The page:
When Tyrone met the matchmaker in a single occupancy room off Delancey Street, he thought of all the people he had ever encountered, this woman was the flipside of the living embodiment of love’s coin. Emaciated with a rat’s nest for hair, her features were packed together tightly as if God had pinched her face when she was born and left it to set that way.

“Your fee has been paid in full. Why have you not set up the introduction?” Tyrone asked.

“You are not ready.” the matchmaker spat the words like a cawing crow. “As long as you wear your true intentions like armor, she will dismiss you outright.”

“If I pretend, she will spot the ruse instantly. I am sure she has developed the ability to detect friendly facades. I will approach her as a man scorned, which is the truth, and win her over from there.”

“Interesting. And how do you mean to kill her?”

“Those were not my words. I mean to put an end to love.”

“The difference being?”

“I intend to woo her, make her love me, and when she is at her happiest moment, I will argue with her, break her heart with harsh words and hurtful actions. And I will not let her leave, and I will not stop, not until the shine dulls in her eyes and the smile becomes a rootless tree, and even then I will continue until she withdraws, from our relationship, from her happiness, from the world.”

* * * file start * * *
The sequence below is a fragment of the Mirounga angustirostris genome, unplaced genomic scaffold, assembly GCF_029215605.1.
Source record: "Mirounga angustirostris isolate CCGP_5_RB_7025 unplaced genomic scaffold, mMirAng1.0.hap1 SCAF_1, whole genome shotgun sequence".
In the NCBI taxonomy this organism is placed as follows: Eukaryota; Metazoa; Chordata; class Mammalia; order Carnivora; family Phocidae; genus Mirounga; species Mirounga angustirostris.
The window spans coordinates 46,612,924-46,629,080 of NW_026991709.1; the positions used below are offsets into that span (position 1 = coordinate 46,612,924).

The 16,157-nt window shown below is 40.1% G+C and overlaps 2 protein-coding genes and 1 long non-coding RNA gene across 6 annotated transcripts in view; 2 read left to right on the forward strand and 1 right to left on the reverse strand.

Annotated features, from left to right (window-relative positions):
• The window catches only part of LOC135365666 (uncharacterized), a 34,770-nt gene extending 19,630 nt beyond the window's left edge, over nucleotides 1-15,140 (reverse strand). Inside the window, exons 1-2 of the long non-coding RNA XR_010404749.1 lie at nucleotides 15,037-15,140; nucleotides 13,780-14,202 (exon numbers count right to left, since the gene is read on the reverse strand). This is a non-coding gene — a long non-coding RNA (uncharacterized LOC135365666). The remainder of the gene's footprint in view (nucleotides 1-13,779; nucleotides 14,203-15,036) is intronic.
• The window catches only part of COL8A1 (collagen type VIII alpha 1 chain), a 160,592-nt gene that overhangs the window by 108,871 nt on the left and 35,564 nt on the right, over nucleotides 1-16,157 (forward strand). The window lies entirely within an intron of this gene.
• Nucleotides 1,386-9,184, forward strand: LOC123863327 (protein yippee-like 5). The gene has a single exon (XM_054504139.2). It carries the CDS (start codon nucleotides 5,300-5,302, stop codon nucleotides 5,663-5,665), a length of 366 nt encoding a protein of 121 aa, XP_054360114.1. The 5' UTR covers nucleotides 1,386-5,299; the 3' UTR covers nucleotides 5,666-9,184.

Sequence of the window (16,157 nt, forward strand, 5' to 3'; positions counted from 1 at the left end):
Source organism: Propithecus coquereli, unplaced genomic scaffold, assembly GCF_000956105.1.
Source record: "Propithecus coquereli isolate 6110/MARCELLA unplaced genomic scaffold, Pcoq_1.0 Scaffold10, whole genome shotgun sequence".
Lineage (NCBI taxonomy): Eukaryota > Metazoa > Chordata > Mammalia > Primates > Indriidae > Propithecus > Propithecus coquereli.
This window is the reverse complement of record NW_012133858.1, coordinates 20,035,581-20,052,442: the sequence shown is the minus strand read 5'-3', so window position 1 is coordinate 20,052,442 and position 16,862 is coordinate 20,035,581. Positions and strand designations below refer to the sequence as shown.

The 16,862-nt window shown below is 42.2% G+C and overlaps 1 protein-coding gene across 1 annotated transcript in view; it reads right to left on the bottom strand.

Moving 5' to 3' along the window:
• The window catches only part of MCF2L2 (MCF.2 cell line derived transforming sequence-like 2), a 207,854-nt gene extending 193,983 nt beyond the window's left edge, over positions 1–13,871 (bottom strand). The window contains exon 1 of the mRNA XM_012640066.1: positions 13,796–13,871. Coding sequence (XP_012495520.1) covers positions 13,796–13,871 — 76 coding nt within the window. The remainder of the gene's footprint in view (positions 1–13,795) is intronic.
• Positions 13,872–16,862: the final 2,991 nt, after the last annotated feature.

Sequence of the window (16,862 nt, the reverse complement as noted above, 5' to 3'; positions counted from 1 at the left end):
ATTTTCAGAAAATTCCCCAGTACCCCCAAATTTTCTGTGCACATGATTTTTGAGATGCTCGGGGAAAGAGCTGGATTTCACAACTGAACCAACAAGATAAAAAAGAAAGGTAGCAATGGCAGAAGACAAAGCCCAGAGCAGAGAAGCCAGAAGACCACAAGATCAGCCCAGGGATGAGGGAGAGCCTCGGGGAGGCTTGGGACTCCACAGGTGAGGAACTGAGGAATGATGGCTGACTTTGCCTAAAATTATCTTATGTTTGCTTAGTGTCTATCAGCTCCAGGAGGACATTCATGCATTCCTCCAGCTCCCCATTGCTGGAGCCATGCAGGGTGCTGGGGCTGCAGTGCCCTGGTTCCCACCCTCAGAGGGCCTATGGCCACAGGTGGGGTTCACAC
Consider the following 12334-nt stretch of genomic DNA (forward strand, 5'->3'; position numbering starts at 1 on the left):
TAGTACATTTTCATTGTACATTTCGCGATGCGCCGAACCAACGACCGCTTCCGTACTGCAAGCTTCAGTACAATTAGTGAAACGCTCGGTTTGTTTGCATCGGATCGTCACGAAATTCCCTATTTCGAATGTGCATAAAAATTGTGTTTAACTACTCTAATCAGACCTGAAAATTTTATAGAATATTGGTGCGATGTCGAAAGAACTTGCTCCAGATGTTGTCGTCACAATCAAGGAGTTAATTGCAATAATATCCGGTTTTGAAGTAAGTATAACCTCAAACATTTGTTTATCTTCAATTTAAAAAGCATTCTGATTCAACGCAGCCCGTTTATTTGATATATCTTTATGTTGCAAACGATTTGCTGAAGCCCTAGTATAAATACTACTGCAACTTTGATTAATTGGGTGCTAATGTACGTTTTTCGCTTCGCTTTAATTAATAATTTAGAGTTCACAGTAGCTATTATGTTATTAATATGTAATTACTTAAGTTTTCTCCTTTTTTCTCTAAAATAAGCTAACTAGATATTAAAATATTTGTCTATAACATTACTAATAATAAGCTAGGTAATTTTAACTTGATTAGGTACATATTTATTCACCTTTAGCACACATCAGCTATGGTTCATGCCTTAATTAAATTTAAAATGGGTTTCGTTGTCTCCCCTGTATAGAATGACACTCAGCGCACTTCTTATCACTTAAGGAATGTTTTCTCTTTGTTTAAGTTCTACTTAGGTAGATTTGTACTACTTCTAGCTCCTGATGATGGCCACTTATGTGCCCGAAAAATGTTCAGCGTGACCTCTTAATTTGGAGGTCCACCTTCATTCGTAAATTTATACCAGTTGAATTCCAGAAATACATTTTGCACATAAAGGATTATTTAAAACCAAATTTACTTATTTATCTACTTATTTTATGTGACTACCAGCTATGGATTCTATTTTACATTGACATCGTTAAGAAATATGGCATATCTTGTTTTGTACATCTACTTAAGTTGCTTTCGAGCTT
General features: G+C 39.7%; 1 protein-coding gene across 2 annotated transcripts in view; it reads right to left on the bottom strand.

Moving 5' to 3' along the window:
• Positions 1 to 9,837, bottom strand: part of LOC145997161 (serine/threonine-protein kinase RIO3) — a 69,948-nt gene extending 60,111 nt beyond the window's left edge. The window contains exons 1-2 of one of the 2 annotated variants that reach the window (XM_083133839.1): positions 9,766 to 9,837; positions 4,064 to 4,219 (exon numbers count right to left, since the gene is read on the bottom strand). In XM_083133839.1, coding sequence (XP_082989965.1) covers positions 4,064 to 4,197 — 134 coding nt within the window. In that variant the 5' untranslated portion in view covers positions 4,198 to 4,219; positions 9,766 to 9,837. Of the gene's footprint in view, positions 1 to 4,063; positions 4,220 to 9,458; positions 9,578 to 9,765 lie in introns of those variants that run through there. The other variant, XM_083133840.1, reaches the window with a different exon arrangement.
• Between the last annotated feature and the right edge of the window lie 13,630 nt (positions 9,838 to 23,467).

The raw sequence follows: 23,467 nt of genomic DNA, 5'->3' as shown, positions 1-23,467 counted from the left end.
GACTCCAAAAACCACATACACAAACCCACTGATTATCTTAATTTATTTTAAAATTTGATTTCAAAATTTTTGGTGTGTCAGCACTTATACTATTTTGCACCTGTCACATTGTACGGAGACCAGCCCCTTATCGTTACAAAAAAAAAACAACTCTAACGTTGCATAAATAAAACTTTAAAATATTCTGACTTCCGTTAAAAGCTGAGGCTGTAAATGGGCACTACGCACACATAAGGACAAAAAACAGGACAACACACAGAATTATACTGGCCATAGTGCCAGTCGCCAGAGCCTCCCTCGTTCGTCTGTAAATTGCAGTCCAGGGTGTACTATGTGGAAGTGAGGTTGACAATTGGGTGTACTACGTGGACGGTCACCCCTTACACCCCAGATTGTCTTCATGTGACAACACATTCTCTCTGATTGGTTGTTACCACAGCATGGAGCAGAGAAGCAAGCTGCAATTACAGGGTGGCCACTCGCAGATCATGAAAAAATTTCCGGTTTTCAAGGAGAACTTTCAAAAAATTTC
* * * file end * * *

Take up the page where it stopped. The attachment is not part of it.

“That will take years if it ever happens at all.”

“It will. I am patient.” Tyrone said.

“But I doubt you are strong enough.”

“Then refund my money. I will find her on my own.”

The matchmaker leaned in closer and eyed Tyrone head to toe. His nose was full of her scent, decaying food left to stew in its own rancid juices.

“A deal is a deal,” she said. “So we are clear, I will make the introduction and my part will be done. Should you fail in your attempts, there will be no returning of the fee paid, understood?”

Tyrone nodded and she led the way out of the room on Delancey. Under the cloak of night, they dipped down into a subway station marked, Closed For Restoration. Past the turnstile and empty platform onto the train tracks. Tyrone masked his apprehension as he gave the third rail a wide berth and occasionally peered over his shoulder at the sound of distant train rumblings.